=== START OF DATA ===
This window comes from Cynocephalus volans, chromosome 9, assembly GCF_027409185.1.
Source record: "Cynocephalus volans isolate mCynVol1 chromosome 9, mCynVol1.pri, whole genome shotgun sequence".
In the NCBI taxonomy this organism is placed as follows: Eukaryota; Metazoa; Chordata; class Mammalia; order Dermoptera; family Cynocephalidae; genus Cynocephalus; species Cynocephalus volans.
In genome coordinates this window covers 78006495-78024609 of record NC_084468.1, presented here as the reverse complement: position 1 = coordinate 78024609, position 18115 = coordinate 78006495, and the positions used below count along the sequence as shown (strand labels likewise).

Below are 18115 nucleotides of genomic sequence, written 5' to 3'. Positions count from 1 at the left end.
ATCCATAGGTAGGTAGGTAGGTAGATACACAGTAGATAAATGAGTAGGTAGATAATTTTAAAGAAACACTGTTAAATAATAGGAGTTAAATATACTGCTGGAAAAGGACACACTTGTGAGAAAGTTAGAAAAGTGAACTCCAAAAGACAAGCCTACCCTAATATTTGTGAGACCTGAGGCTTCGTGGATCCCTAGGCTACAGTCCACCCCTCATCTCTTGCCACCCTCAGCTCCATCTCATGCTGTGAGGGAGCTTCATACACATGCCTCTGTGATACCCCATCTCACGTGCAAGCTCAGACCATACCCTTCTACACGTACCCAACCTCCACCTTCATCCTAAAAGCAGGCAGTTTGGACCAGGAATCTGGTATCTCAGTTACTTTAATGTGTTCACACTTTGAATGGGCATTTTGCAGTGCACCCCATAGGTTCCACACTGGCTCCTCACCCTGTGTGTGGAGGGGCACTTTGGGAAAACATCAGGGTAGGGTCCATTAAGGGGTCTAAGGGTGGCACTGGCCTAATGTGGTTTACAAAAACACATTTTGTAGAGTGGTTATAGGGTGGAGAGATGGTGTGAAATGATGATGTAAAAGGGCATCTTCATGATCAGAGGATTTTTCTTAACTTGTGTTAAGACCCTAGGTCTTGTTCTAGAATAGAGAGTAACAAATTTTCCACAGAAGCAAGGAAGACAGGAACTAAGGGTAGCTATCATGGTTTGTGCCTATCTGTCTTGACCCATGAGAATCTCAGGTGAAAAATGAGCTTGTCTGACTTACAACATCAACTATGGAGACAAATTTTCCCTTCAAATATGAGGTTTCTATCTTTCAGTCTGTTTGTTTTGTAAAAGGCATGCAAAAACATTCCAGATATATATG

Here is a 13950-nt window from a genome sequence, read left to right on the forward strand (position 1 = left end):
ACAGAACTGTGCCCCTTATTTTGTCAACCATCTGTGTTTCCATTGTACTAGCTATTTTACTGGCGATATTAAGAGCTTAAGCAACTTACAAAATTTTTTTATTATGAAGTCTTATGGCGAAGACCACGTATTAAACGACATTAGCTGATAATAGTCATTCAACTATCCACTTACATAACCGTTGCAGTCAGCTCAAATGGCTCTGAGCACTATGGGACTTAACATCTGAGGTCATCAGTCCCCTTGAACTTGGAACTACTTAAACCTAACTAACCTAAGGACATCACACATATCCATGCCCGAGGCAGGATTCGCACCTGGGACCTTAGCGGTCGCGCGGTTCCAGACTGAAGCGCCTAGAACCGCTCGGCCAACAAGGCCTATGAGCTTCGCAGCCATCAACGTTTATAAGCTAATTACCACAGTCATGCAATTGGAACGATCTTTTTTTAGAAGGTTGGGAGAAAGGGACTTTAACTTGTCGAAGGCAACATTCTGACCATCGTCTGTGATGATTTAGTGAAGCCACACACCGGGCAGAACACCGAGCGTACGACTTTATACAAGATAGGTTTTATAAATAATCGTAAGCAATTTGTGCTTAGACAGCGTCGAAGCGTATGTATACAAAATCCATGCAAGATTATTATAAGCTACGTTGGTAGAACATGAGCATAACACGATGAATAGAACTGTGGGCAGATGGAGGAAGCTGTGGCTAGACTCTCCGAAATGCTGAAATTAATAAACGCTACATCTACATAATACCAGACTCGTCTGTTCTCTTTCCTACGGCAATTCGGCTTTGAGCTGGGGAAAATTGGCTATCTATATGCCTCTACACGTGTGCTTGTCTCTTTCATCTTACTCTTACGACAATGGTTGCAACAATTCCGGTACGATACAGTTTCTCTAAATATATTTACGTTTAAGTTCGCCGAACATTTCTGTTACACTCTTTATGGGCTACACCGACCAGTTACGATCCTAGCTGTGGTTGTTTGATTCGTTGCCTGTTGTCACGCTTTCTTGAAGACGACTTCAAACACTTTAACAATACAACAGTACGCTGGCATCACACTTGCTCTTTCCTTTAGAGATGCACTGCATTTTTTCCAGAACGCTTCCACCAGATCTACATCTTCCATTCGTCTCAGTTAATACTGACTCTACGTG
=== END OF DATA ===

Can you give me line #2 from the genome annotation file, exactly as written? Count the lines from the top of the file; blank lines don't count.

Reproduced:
Source record: "Cynocephalus volans isolate mCynVol1 chromosome 9, mCynVol1.pri, whole genome shotgun sequence".